Having seen his parliamentary majority reduced to a minority and not managing to get a single member of Parliament elected in two Prairie Provinces – Alberta and Saskatchewan – Canadian Prime Minister Justin Trudeau has turned to his most capable minister to help heal the regional division created in the most recent election.
And that is none other than Ukrainian Canadian Chrystia Freeland, whom he has appointed his deputy prime minister. She also assumes the portfolio of minister of intergovernmental affairs and will also continue to oversee some ongoing files from her previous position as minister of foreign affairs – in particular overseeing the implementation of the revised North American Free Trade Agreement.
Even though she currently lives in Toronto and represents a central Toronto constituency, Ms. Freeland was born in Peace River, Alberta, and grew up in Edmonton’s Ukrainian community. As such, she is the closest thing Prime Minister Trudeau has to an Alberta representative.
The position of deputy prime minister is not a Cabinet portfolio that is a regular fixture. It was first created by Mr. Trudeau’s father, Pierre, in 1977 to recognize the political clout of Allan MacEachen, a key Liberal minister who also a principal political strategist. The last person to occupy that position was Edmonton’s Anne MacLellan, whose term ended in 2006. The position can be symbolic, or it can carry considerable clout – best example being Don Mazankowski (who is of Polish origin, but is married to a Canadian of Ukrainian origin) in former Prime Minister Brian Mulroney’s Cabinet.
There is no question that Ms. Freeland will belong to that category of DPMs who carry considerable clout. Just days after being sworn in, Ms. Freeland flew to Alberta to talk with that province’s premier, Jason Kenney, one of Mr. Trudeau’s most vocal critics. Then was off to Saskatchewan to meet with his second most vocal critic, Premier Doug Moe. (In between those meetings, she and Mr. Kenney attended a banquet in Edmonton honoring former Ukrainian President Petro Poroshenko, at which she received by far the biggest ovation of all the dignitaries present.) Both premiers praised her diplomatic skills. The day after meeting Mr. Moe, she was off to Washington to resolve issues related to the free trade agreement.
She has become what some pundits have termed Mr. Trudeau’s most indispensable minister, and the fact that she has been tasked with the most difficult challenges facing the administration is a testament to her ability.
Ms. Freeland is also very proud of her Ukrainian heritage. As minister of foreign affairs, she has been very effective in promoting Canada’s support for Ukraine and equally effective on the world stage. She has punched way above her weight in such international forums like the G-7 and NATO.
After obtaining a USSR press pass on the basis of a letter of accreditation from Ukrainian News in 1989, Ms. Freeland cut her journalistic teeth as a Ukraine-based stringer for the Financial Times, The Washington Post and The Economist. She went on to wear many hats at the Financial Times and served as deputy editor of The Globe and Mail between 1999 and 2001, before returning to the Financial Times as deputy editor and then as U.S. managing editor.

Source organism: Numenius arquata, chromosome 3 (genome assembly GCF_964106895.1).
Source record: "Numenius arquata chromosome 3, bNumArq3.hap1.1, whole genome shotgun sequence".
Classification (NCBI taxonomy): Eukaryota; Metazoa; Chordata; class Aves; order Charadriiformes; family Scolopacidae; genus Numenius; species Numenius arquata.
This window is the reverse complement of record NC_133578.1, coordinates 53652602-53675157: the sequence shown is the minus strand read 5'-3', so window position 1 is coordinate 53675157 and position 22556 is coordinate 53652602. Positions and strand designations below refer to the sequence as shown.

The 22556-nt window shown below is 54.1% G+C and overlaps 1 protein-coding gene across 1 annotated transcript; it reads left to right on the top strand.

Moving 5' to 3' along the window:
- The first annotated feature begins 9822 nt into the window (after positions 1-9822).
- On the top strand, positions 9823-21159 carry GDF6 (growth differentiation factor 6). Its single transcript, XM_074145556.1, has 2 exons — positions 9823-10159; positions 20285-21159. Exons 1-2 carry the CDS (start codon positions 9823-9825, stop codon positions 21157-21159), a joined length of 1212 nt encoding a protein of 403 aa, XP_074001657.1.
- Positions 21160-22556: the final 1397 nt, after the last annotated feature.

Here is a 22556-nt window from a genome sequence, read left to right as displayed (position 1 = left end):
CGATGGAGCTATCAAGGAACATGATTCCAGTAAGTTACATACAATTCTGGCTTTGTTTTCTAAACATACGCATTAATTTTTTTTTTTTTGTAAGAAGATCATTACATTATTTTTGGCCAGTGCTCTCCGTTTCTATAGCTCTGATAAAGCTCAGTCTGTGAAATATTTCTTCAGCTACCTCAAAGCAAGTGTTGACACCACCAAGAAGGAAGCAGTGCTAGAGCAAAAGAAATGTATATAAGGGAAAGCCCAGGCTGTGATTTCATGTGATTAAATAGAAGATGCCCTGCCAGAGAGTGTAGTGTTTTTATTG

In 2010, she joined Canadian-owned Thomson Reuters. She was a managing director of the company and editor of consumer news when she decided to return home and enter politics in 2013.
She has written two books: “Sale of the Century: The Inside Story of the Second Russian Revolution” (2000) and “Plutocrats: The Rise of the New Global Super-Rich and the Fall of Everyone Else” (2012). “Plutocrats” is an international best-seller and won the Lionel Gelber Prize and National Business Book Award.
In 2018, Ms. Freeland was recognised as Foreign Policy’s Diplomat of the Year and was awarded the Eric M. Warburg Award by Atlantik-Brücke for her achievements in strengthening trans-Atlantic ties.
And what the future brings is the critical question insofar as Ms. Freeland is concerned. It is no secret that the Liberals held on to power not because of Mr. Trudeau, but despite Mr. Trudeau. That, and the fact that, aside from the Conservatives, the other three opposition parties all stand to the left of the Liberals on social and economic issues, means that most Canadians prefer progressive economic policies as opposed to conservative ones. With a more competent leader they could easily win another majority,
Ms. Freeland is a staunch Trudeau loyalist, so don’t expect her to do any overt or covert campaigning for the job. The Liberals, however, consider themselves to be Canada’s “Natural Governing Party” and, as such, are determined to cling to power. Should Mr. Trudeau drop dramatically in the polls, or should he lose the next election, the pressure from inside the party on him to resign would be quite strong. Were that to happen, Ms. Freeland would automatically become the front-runner in any leadership race. Even if Mr. Trudeau won a third term and decided to retire at his own pace, Ms. Freeland would still be a front-runner.
Either way you look at it, Chrystia Freeland is a prime minister-in-waiting.
Marco Levytsky may be contacted at firstname.lastname@example.org.